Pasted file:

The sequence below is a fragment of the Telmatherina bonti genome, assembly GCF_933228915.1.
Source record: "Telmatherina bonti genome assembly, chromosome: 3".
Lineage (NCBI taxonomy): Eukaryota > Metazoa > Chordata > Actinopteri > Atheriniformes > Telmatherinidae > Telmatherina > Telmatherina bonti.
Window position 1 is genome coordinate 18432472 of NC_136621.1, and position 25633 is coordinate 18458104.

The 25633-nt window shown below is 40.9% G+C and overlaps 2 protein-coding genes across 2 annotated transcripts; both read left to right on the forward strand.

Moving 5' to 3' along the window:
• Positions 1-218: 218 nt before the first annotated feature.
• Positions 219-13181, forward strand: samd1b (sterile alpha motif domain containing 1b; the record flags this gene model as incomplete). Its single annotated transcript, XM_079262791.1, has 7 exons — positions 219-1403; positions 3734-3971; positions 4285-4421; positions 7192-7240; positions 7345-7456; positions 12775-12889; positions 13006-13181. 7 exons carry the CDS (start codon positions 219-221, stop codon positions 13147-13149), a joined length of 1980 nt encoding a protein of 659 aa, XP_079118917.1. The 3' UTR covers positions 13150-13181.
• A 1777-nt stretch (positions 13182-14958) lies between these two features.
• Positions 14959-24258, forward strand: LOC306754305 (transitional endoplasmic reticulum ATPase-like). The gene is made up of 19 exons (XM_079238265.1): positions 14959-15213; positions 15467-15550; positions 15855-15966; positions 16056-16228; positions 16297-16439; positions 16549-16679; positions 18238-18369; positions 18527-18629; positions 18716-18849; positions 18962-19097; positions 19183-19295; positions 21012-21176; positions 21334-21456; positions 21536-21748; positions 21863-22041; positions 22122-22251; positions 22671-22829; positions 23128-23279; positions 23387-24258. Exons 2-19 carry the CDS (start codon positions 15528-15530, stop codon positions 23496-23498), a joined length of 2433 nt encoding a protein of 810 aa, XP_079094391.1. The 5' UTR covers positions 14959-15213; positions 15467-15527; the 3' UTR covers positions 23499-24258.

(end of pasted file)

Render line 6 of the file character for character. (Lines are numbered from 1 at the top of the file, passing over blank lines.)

Moving 5' to 3' along the window: